Smoke is dangerous whether you inhale it from a cigarette or breathe it from the air where others around you are smoking. Dr. Matthew McKenna discusses the effects of secondhand smoke and how it can be avoided. Created: 5/23/2008 by MMWR.
Date Released: 5/29/2008. Series Name: A Cup of Health with CDC.
A CUP OF HEALTH WITH CDC
Snuff Out Smoking
State Smoking Restrictions for Private-Sector Worksites, Restaurants, and Bars —
United States, 2004 and 2007
May 29, 2008
[Announcer] This podcast is presented by the Centers for Disease Control and Prevention. CDC — safer, healthier
[Susan Laird] Welcome to A Cup of Health with CDC, a weekly feature of the MMWR, the
Morbidity and Mortality Weekly Report. I’m Susan Laird, filling in for your host, Dr. Robert
Many people in the United States smoke without ever lighting up. Smoke is dangerous whether
you inhale it from a cigarette or breathe it from the air where others around you are smoking.
Secondhand smoke contains more than 50 chemicals that can cause cancer; it can also cause
heart disease. Many states have outlawed smoking in public places, such as worksites,
restaurants, and bars. However, several states still have no restrictions on smoking.
Dr. Matthew McKenna is with CDC’s Office on Smoking and Health. He’s joining us today to
discuss the dangers of secondhand smoke. Welcome to the show, Dr. McKenna.
[Dr. McKenna] Thanks for having me.
[Susan Laird] Dr. McKenna, how are people affected by secondhand smoke?
[Dr. McKenna] Well, the science has become very clear that secondhand smoke causes a wide
range of diseases, but the ones that are most prominent are lung cancer, heart disease, as well as
[Susan Laird] I understand that health effects are even worse for children.
[Dr. McKenna] Yes. That’s true. The range of health effects in children are much greater,
including greater number of ear infections, asthma. And children have a more difficult time
protecting themselves from secondhand smoke than adults — getting away from situations that
put them at risk.
[Susan Laird] What is CDC’s Office on Smoking and Health doing to protect the public from
secondhand smoke exposure?
[Dr. McKenna] CDC works very closely with its public health partners and state health
departments, as well as other federal agencies, to promote things that protect people from
secondhand smoke, such as bans on smoking in public places, as well as encouraging parents to
adopt smoke-free home policies to help protect their children.
[Susan Laird] Several states now have restrictions on smoking in public places. Has that been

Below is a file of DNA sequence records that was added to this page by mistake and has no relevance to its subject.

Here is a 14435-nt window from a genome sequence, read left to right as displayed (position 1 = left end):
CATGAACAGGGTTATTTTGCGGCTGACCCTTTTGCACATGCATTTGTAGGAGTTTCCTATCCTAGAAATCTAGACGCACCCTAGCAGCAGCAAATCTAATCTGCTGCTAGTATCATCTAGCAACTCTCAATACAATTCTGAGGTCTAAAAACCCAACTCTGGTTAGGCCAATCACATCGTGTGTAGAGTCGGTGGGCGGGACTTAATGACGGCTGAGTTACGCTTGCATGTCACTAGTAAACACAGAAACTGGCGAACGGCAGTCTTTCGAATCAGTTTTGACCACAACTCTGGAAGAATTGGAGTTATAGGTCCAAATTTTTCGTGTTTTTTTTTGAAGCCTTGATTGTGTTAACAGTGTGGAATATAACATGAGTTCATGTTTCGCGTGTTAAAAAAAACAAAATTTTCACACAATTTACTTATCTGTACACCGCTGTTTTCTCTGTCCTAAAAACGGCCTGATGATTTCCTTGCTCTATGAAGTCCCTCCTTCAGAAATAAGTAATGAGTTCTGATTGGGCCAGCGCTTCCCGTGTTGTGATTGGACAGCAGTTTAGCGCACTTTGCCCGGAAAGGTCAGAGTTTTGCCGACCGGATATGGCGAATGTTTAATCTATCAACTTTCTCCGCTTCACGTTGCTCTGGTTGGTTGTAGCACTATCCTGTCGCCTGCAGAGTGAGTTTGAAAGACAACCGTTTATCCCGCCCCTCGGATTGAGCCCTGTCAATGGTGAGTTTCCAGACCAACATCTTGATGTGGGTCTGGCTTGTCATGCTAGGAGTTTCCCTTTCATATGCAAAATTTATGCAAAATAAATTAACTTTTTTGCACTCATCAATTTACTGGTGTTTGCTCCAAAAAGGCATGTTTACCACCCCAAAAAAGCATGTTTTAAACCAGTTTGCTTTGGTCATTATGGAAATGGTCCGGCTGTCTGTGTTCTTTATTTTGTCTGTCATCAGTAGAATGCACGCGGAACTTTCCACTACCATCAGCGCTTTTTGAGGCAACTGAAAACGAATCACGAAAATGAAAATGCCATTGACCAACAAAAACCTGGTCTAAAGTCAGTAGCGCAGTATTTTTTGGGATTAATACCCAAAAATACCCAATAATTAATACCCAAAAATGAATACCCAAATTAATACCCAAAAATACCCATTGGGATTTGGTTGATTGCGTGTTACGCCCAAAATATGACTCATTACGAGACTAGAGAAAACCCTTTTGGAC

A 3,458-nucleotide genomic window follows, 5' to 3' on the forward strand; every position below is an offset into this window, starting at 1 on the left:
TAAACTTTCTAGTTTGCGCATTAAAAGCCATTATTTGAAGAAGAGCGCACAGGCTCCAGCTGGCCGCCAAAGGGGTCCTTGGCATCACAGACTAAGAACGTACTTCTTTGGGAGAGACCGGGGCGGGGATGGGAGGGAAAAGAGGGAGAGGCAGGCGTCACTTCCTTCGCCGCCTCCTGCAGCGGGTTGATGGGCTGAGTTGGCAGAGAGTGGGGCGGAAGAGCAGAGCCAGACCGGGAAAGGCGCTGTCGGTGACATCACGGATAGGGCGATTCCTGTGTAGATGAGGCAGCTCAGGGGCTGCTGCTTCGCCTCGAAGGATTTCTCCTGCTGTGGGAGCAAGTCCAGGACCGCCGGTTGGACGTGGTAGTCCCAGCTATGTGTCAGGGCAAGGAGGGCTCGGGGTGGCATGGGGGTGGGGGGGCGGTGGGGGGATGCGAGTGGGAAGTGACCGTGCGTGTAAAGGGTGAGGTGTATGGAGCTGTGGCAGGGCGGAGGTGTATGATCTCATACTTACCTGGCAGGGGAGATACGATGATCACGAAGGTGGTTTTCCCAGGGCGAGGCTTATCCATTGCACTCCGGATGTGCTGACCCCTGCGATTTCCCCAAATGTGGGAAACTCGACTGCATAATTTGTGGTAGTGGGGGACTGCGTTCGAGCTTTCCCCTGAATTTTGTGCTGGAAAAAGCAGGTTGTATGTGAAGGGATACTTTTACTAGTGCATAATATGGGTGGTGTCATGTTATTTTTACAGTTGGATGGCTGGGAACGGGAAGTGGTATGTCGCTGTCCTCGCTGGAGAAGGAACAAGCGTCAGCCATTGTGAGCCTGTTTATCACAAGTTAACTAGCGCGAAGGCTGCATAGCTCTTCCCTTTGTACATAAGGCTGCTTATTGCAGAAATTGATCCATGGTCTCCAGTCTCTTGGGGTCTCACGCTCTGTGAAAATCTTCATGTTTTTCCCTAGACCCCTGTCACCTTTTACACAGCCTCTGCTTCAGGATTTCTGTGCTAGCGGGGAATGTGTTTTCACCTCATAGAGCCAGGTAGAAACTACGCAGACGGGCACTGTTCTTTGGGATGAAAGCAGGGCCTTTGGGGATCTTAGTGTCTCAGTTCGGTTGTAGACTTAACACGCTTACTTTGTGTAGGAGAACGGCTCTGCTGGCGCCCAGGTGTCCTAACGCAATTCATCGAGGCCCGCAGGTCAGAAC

[Dr. McKenna] It’s become very clear that this is one of the most effective public health
interventions available. With the implementation of bans on smoking in public places
implemented through laws or ordinances, there are rapid decreases, both in the measurement of
chemicals in people who are nonsmokers in those communities, as well as decreases in health
effects, such as heart disease rates.
[Susan Laird] I understand a lot of businesses that serve the public — especially restaurants —
feel that their business will suffer.
[Dr. McKenna] Yeah. There’s a lot of concern. Many owners of establishments that serve people
where they let them smoke are concerned that smokers will leave their establishment and they’ll
lose business. But the objective evidence is very clear that there is no impact. In fact, what tends
to happen is people who didn’t frequent those establishments because there was secondhand
smoke around, now come in more frequently, and there has very little impact on actual income
for those establishments.
[Susan Laird] That’s good to know. What can our listeners do to decrease their exposure to
[Dr. McKenna] Well, the first thing they can do is, in their own homes, establish a smoke-free
policy for their home — make sure their home is smoke-free. Also in their community, to pay
attention to what establishments are - ban smoking altogether. The only way to prevent exposure
to secondhand smoke is to be somewhere where no one smokes, and the only way to achieve that
is to have an outright ban. Partitioning rooms or having separate smoking areas are not sufficient.
So people need to pay attention that they’re frequenting those sorts of places. In a broader way,
they can also, in their own communities, try to support organizations that are trying to get the
kind of laws passed for general banning of smoking in public places.
[Susan Laird] Where can listeners go for more information on the dangers of secondhand smoke?
[Dr. McKenna] I would recommend going to www.cdc.gov/tobacco. For those who are
interested in quitting, there is a toll-free number, 1-800-QUIT-NOW, that they can call and get
[Susan Laird] Dr. McKenna, thanks for sharing this information with our listeners today.
[Dr. McKenna] It’s my pleasure.
[Susan Laird] That’s it for this week’s show. Be sure and join us next week. Until then, be well.
This is Susan Laird for A Cup of Health with CDC.
[Announcer] For the most accurate health information, visit www.cdc.gov or call 1-800-CDC-INFO, 24/7.